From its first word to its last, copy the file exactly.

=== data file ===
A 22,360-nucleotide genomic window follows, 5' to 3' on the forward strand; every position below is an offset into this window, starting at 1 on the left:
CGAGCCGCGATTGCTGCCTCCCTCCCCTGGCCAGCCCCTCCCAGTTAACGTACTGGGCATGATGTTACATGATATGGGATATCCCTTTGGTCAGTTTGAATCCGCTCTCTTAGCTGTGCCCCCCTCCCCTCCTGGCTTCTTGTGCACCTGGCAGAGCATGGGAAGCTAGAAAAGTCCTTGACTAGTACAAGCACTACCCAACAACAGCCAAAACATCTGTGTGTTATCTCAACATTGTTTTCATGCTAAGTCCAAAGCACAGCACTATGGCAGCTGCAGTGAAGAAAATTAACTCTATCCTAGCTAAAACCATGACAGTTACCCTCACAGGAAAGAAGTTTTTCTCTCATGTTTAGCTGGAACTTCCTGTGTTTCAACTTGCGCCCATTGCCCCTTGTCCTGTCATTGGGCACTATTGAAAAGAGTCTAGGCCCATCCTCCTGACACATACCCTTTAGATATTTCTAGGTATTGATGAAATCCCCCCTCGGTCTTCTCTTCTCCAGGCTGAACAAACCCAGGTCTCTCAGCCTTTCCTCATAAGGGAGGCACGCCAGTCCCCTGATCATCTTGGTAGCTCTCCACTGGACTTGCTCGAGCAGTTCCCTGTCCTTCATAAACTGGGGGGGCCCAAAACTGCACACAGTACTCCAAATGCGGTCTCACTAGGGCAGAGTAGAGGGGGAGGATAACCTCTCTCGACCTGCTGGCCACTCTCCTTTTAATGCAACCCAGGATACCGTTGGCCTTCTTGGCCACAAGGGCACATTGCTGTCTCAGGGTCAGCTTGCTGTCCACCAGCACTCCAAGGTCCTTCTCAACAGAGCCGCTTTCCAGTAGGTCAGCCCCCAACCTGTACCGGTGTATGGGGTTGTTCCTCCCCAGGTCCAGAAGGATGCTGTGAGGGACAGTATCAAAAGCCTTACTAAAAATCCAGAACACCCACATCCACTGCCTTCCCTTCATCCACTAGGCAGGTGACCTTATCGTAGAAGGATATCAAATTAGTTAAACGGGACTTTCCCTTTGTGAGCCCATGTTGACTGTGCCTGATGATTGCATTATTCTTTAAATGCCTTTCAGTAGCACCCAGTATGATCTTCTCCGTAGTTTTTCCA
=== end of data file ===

A 22,360-nucleotide genomic window follows, 5' to 3' on the forward strand; every position below is an offset into this window, starting at 1 on the left:
CGAGCCGCGATTGCTGCCTCCCTCCCCTGGCCAGCCCCTCCCAGTTAACGTACTGGGCATGATGTTACATGATATGGGATATCCCTTTGGTCAGTTTGAATCCGCTCTCTTAGCTGTGCCCCCCTCCCCTCCTGGCTTCTTGTGCACCTGGCAGAGCATGGGAAGCTAGAAAAGTCCTTGACTAGTACAAGCACTACCCAACAACAGCCAAAACATCTGTGTGTTATCTCAACATTGTTTTCATGCTAAGTCCAAAGCACAGCACTATGGCAGCTGCAGTGAAGAAAATTAACTCTATCCTAGCTAAAACCATGACAGTTACCCTCACAGGAAAGAAGTTTTTCTCTCATGTTTAGCTGGAACTTCCTGTGTTTCAACTTGCGCCCATTGCCCCTTGTCCTGTCATTGGGCACTATTGAAAAGAGTCTAGGCCCATCCTCCTGACACATACCCTTTAGATATTTCTAGGTATTGATGAAATCCCCCCTCGGTCTTCTCTTCTCCAGGCTGAACAAACCCAGGTCTCTCAGCCTTTCCTCATAAGGGAGGCACGCCAGTCCCCTGATCATCTTGGTAGCTCTCCACTGGACTTGCTCGAGCAGTTCCCTGTCCTTCATAAACTGGGGGGGCCCAAAACTGCACACAGTACTCCAAATGCGGTCTCACTAGGGCAGAGTAGAGGGGGAGGATAACCTCTCTCGACCTGCTGGCCACTCTCCTTTTAATGCAACCCAGGATACCGTTGGCCTTCTTGGCCACAAGGGCACATTGCTGTCTCAGGGTCAGCTTGCTGTCCACCAGCACTCCAAGGTCCTTCTCAACAGAGCCGCTTTCCAGTAGGTCAGCCCCCAACCTGTACCGGTGTATGGGGTTGTTCCTCCCCAGGTCCAGAAGGATGCTGTGAGGGACAGTATCAAAAGCCTTACTAAAAATCCAGAACACCCACATCCACTGCCTTCCCTTCATCCACTAGGCAGGTGACCTTATCGTAGAAGGATATCAAATTAGTTAAACGGGACTTTCCCTTTGTGAGCCCATGTTGACTGTGCCTGATGATTGCATTATTCTTTAAATGCCTTTCAGTAGCACCCAGTATGATCTTCTCCGTAGTTTTTCCA